What Does the Dyad Add? An Examination of Maternal Responsiveness and Dyadic Dyssynchrony in High-Risk Families

Restricted (Penn State Only)
Author:
Patallo, Brandon Joshua
Graduate Program:
Psychology
Degree:
Master of Science
Document Type:
Master Thesis
Date of Defense:
September 08, 2017
Committee Members:
  • Sandra T Azar, Thesis Advisor
Keywords:
  • Child Maltreatment
  • Dyadic Dyssynchrony
  • Maternal Responsiveness
  • Dyad
Abstract:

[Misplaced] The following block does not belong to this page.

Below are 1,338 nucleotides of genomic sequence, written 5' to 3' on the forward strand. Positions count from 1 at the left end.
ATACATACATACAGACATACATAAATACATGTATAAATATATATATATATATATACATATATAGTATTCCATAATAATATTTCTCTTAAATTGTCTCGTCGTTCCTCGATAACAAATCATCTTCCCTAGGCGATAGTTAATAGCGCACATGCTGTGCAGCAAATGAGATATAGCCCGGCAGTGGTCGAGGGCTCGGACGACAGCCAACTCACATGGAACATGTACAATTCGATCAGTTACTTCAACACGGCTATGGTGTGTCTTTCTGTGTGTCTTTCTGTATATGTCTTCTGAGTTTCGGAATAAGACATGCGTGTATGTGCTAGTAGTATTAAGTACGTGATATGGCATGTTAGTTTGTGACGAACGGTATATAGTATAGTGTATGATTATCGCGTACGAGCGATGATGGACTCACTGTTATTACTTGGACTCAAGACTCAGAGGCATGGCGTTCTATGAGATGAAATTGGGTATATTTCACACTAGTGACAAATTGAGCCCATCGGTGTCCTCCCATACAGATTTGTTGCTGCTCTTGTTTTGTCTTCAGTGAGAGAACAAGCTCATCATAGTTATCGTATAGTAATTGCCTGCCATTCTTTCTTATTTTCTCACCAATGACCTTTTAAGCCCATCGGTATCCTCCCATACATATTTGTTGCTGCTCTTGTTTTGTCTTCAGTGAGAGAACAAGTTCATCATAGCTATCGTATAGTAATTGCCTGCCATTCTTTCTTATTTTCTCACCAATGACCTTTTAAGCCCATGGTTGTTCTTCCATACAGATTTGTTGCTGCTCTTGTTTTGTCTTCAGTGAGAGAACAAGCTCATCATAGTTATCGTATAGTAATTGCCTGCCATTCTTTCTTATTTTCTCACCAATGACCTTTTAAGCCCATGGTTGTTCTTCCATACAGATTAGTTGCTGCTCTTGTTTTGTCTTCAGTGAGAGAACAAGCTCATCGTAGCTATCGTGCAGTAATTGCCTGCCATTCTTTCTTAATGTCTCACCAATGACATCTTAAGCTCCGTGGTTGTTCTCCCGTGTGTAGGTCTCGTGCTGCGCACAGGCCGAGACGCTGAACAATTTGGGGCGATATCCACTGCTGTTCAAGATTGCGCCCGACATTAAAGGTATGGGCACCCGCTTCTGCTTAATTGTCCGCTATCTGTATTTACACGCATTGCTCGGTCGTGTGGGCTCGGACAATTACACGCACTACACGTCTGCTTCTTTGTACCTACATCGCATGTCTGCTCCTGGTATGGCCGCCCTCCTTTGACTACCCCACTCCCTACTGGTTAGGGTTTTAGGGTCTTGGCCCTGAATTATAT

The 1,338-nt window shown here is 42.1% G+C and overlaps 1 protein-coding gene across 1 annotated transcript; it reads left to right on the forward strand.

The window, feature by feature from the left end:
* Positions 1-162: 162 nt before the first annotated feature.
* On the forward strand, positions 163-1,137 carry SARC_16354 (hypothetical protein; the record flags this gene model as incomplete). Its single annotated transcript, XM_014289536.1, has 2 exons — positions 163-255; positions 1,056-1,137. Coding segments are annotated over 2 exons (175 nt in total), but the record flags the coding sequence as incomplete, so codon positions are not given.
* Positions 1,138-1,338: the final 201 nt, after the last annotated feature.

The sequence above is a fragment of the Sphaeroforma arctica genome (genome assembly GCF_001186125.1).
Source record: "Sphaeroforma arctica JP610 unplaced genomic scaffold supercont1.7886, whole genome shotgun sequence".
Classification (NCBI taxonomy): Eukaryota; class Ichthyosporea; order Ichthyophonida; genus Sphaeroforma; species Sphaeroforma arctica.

Recent research has acknowledged that parenting process disruptions may explain similar outcomes across many distinct disorders. Low maternal responsiveness in particular has been identified as a factor present across many disorders that involved maladaptive parenting such as child maltreatment. Although maternal responsiveness has proven to be a potent predictor, it may only give insight into part of the family. Little research has examined the utility of maternal responsiveness in predicting maltreatment in comparison to bidirectional dyad-based measures of conflict, disengagement, and intrusiveness. Such a question is important to considering whether child maltreatment is best conceptualized as a parental pathology or the extreme of familial dysfunction. An examination of dyssynchrony between mothers and children in at-risk populations during difficult, but normative parenting tasks was conducted to further inform our understanding of family interactions in high-stress situations. The present study examined the possible unique association between dyadic dyssynchrony and maltreatment history. This study replicated previous findings associating higher parental burden with decreased parent-child interaction quality as measured by maternal responsiveness and dyadic dyssynchrony. The dyads with mother perpetrated maltreatment did in fact demonstrate lower responsiveness and higher dyadic dyssynchrony, but there was not any evidence of an interaction effect contrary to predictions. Finally, it was found that dyadic dyssynchrony was associated with maltreatment status even after accounting for the contributions of maternal responsiveness. This study provides preliminary support for the utilization of dyadic dyssynchrony in observational studies as a more proximal measure of parenting and family risk.